The Brexit factions reshaping UK politics


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Party politics has always been about factions – gangs of like-minded individuals getting together to promote a particular cause or point of view.

But Brexit has taken the natural tendency of MPs to plot and conspire with each other to a whole new level.

Like the rest of the country, the 2016 EU referendum divided MPs into two tribes – Leave and Remain.

For some MPs, these opposing visions of Britain’s future place in the world exert a far more powerful pull than party loyalty.

They sometimes find they have more in common with MPs in other parties who share their view on Brexit than those on their own side.

They rebel against their party leadership to vote for what they see as a bigger cause, even if the term “rebel” has ceased to have much meaning in the current chaotic climate.

MPs are described as rebels one day, for voting against their party leadership, only to become loyalists the next day and vice versa.

It will only get more intense when MPs return from their summer break and gear up for the “meaningful vote” they have been promised on any deal Theresa May strikes with the EU.

Some hope, or fear, that it could lead to a permanent reshaping of the political landscape as the big parties break apart and reform into new ones.

But for now, here is a guide to the main factions in the Commons:

Theresa May loyalists

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Jeremy Wright and David Lidington – cabinet ministers loyal to the PM

Government ministers, basically – there are just over 100 them out of a total of 316 Tory MPs – and those backbenchers who support Theresa May’s Brexit policies, or at least are not willing to vote against them and threaten her leadership.

Most Tory MPs fall into this category but it is not enough for Mrs May to be sure of winning key Commons votes, even with the support of the DUP’s MPs, who unlike Mrs May backed Leave in the EU referendum.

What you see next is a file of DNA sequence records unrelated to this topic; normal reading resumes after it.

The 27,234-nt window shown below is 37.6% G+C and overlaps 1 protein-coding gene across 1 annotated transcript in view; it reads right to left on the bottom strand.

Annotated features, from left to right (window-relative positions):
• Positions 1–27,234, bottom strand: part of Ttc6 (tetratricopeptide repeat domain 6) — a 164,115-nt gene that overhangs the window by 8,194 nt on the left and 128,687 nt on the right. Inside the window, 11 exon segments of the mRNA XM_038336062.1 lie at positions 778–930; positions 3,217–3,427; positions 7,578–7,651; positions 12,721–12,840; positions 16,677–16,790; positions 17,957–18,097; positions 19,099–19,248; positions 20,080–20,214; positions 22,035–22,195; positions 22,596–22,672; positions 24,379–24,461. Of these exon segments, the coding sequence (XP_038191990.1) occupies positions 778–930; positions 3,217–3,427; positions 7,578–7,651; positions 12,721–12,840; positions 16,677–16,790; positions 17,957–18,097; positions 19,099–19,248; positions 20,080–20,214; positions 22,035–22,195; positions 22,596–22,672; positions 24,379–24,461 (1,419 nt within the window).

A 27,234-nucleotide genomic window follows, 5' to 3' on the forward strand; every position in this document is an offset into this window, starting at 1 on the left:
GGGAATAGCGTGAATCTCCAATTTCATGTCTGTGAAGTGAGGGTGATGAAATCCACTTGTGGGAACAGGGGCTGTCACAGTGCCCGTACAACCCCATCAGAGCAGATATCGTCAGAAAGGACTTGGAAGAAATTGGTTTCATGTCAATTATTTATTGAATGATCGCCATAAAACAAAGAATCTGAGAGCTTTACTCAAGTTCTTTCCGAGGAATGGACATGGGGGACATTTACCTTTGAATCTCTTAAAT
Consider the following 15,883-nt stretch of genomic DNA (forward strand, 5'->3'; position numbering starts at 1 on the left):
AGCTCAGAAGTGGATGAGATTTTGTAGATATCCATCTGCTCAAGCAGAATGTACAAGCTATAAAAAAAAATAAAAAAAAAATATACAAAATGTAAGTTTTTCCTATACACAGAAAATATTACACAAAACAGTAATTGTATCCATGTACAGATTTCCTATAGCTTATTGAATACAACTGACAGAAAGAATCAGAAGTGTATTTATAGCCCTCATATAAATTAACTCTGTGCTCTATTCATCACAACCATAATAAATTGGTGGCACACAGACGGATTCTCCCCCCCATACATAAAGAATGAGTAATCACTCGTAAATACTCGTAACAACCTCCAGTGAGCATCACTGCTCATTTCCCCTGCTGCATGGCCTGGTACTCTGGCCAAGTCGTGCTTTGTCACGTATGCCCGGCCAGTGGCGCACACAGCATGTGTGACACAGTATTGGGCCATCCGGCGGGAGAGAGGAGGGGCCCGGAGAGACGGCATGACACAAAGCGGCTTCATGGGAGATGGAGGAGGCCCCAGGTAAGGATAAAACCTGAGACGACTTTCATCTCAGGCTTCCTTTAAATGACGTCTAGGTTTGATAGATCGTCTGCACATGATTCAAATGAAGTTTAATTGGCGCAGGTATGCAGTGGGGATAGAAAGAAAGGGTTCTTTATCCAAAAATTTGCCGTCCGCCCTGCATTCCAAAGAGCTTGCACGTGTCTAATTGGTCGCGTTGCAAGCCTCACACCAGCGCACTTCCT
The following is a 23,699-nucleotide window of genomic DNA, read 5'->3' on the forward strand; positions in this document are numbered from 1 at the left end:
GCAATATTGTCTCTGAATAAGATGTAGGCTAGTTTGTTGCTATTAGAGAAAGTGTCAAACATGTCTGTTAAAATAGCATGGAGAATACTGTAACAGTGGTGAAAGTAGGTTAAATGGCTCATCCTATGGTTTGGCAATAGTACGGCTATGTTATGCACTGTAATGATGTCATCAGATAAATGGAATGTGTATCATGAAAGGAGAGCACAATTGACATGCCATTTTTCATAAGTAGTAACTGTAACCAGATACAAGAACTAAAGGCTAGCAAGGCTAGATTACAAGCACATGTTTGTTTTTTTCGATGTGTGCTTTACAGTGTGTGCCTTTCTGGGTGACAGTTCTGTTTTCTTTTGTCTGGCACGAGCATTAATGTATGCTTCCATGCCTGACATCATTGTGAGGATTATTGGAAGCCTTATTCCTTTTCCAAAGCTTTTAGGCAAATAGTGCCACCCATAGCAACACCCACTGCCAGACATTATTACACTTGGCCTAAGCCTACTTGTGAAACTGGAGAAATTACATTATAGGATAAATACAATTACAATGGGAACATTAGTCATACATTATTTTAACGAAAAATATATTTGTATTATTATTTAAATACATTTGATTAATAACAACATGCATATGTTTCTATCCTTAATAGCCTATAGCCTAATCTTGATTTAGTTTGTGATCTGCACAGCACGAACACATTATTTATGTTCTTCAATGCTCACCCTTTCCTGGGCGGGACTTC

Ten members of Mrs May’s government have quit in recent months – most of them because they are against her Chequers plan for post-Brexit trade, although Defence Minister Guto Bebb quit because he is in favour of it. Mr Bebb thought she had caved in to the hard Brexiteers (see below) over customs legislation.

Tory hard Brexiteers

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Sixty Conservative MPs, headed by Jacob Rees-Mogg, are members of the European Research Group – a pro-Brexit lobby, who are against Theresa May’s plans for trading arrangements with the EU.

They are well-organised and highly motivated and the PM’s continued survival in Number 10 is, largely, in their hands.

The rebel ranks have been swollen by ex-Foreign Secretary Boris Johnson, former Brexit Secretary David Davis and his deputy Steve Baker.

Tory soft Brexiteers

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The Dominic Grieve gang. Like most of his cohorts, who number about a dozen and include former minister Nicky Morgan (seated behind Mr Grieve in the picture above) who led an unsuccessful rebellion in the customs vote, the former attorney general is not a natural rebel.

Mr Grieve and his supporters inflicted the government’s first Brexit defeat, in December, securing a “meaningful vote” for MPs on the final deal with Brussels, but some wonder whether his gang have the killer instinct of their pro-Brexit rivals when that final showdown happens in the autumn. Mr Grieve has said he will quit the party if Boris Johnson becomes prime minister, in reaction to a row over the former foreign secretary’s comments about the burka.

Cross-party crusaders

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Conservative MP Anna Soubry, a close ally of Labour’s Chuka Umunna in the People’s Vote campaign for another EU referendum (see below), has called in the past for the creation of a new centre-ground party.